Puppies are here! Born June 11, 2019. 4 boys and 4 girls. All puppies have forever homes.
CH Athercroft Inquesoemergency “Corbly”
Hips: FR-6073G25F-VPI (Good)
Patellas: FR-PA2683/25F/P-VPI (Normal)
Elbows: FR-EL2987F25-VPI (Normal)
Eyes: FR-EYE845/37F-VPI (Free of observable inherited eye disease) Gonioscopy Exam 2/13/2019 Normal
Kingsbridge puppies are checked by a veterinarian, wormed, have first shots, sold with a health guarantee, micro chipped, and AKC registered before they go to their forever homes. In addition, the litter will experience Early Neurological Stimulation, Early Scent Stimulation and other puppy development activities, be temperament tested, evaluated for structure and type, and started on birds.
There is a lifetime commitment to all of the puppies bred by Kingsbridge. We expect to remain in contact with new puppy owners throughout the dog’s life. A private Facebook group represents the Kingsbridge community and is a place for owners to share stories, ask questions, post pictures, etc.
Interested puppy buyers are asked to fill out a questionnaire to assist us in selecting the right puppy for your needs. Puppy buyers must also provide references, pay a deposit and personally pick up your puppy. Cost of a male or female puppy is $1,900.
What happens when people come to visit?
Visitors are welcome! You can meet the dam which gives you an idea about what to expect from the puppies as far as size, overall looks and temperament. You can view the puppies’ environment and see how they are being raised. You can play with the puppies helping with their socialization into the human world. Puppies need lots of safe, positive and nurturing experiences to help them develop into confident canine companions.
How are puppies matched to new owners/homes?
At about 7 weeks old, puppies are evaluated using criteria such as social attraction, following, restraint, social dominance, elevation dominance, retrieving, touch, sound and sight sensitivity, stability, structure and energy level. The results of these tests along with the breeder’s observations and knowledge, feedback from visitors and potential owners, and responses on the potential owner questionnaire, are all used to help match puppies to new owners.
What are health clearances?
Any dog being considered for breeding should be evaluated to determine if the dog is physically sound and clear of genetic defects. While there are no absolute guarantees for perfect health in a puppy, medical screening of the parents is one way to eliminate some possible hereditary diseases. In Flat-Coated Retrievers, hips, elbows, patellas and eyes should all be examined and cleared.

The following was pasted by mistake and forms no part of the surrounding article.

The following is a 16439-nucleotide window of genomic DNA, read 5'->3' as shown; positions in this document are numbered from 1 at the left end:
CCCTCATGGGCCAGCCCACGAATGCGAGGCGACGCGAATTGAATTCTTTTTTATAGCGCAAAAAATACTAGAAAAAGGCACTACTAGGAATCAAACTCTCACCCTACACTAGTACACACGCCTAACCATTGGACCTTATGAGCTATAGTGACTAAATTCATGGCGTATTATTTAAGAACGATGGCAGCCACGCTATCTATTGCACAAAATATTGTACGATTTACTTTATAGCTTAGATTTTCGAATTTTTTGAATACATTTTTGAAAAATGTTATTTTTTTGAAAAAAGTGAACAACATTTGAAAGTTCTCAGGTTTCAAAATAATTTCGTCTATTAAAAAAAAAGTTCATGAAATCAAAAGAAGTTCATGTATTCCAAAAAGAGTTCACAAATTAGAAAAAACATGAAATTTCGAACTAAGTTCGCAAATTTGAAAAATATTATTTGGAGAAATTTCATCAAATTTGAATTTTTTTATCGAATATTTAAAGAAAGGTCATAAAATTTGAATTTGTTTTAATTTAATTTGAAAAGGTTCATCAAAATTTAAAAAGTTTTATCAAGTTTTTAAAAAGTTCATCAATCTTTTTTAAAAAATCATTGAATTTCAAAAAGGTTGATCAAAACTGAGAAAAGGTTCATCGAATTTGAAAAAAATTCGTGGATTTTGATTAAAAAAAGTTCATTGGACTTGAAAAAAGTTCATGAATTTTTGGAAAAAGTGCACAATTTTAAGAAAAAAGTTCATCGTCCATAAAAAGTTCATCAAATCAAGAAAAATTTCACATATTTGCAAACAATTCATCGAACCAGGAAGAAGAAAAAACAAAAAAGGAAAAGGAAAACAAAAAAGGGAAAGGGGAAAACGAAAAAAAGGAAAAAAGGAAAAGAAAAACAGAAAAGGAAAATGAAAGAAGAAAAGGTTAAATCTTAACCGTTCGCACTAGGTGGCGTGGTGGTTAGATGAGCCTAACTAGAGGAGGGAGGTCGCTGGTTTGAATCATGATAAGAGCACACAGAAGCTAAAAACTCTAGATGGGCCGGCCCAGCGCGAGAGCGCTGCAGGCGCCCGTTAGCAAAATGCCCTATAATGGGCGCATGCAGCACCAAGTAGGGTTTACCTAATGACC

One examination is a radiograph of the hips to determine if hip dysplasia is present. The x-rays are evaluated by a qualified veterinarian and if there is no evidence of hip dysplasia the Orthopedic Foundation For Animals (OFA) will register the dog and issue a number. A similar procedure is done for elbows.
An examination of the patella by a vet should be performed to determine evidence of patellar luxation. A Normal finding may be registered with OFA and a number issued as proof.
Finally, an exam should be performed by a veterinary ophthalmologist to determine observable inherited eye disease and the results registered with OFA and/or Canine Eye Registration Foundation (CERF).
What do pedigrees mean?
A pedigree outlines the ancestry of a dog. Knowing the dog’s parents, grandparents, great grandparents, etc. provides a good idea what a puppy will look like and act like. Health clearances of a dog’s ancestors demonstrate physical soundness; Titles earned demonstrate adherence to the breed standard and trainability. Breeders use pedigrees to enhance desirable traits and improve upon other traits of the dog.
What is the ideal home for one of our puppies?
Active adults who enjoy doing things with their dogs and include them as part of the family. They enjoy training their dog to challenge them mentally and provide physical activity most days. These people are familiar with and accept the responsibilities of owning a dog for its lifetime. If they choose to compete, they are more concerned with the process and less about the title. They allow the dog to run, swim and retrieve often.